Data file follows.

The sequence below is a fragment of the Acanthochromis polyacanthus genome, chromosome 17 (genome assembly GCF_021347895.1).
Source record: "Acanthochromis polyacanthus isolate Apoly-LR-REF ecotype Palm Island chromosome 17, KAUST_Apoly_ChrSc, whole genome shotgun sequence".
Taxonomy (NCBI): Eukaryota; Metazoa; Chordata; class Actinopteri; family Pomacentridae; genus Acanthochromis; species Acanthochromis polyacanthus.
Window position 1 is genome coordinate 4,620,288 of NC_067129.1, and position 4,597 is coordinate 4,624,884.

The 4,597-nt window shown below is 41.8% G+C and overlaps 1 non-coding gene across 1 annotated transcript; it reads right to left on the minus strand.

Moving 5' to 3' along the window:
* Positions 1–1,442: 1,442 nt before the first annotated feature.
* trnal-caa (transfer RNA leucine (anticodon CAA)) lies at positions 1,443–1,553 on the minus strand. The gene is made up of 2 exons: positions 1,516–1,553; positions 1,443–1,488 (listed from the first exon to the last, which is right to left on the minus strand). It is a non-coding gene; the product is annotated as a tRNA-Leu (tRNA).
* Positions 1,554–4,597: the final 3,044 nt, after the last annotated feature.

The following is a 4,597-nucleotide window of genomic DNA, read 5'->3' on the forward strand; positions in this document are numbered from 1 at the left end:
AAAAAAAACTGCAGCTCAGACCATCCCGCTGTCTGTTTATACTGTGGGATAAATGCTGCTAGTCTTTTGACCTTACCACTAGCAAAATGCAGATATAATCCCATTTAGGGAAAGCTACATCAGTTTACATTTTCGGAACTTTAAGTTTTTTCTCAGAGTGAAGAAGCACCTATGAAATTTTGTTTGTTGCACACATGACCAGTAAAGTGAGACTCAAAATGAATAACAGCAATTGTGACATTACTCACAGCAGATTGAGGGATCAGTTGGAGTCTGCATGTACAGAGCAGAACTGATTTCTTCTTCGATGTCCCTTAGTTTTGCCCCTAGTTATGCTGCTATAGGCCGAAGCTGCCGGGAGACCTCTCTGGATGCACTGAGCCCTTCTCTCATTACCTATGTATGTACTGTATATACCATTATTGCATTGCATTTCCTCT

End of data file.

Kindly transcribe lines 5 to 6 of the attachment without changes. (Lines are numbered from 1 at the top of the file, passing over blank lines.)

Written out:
The 4,597-nt window shown below is 41.8% G+C and overlaps 1 non-coding gene across 1 annotated transcript; it reads right to left on the minus strand.

Moving 5' to 3' along the window: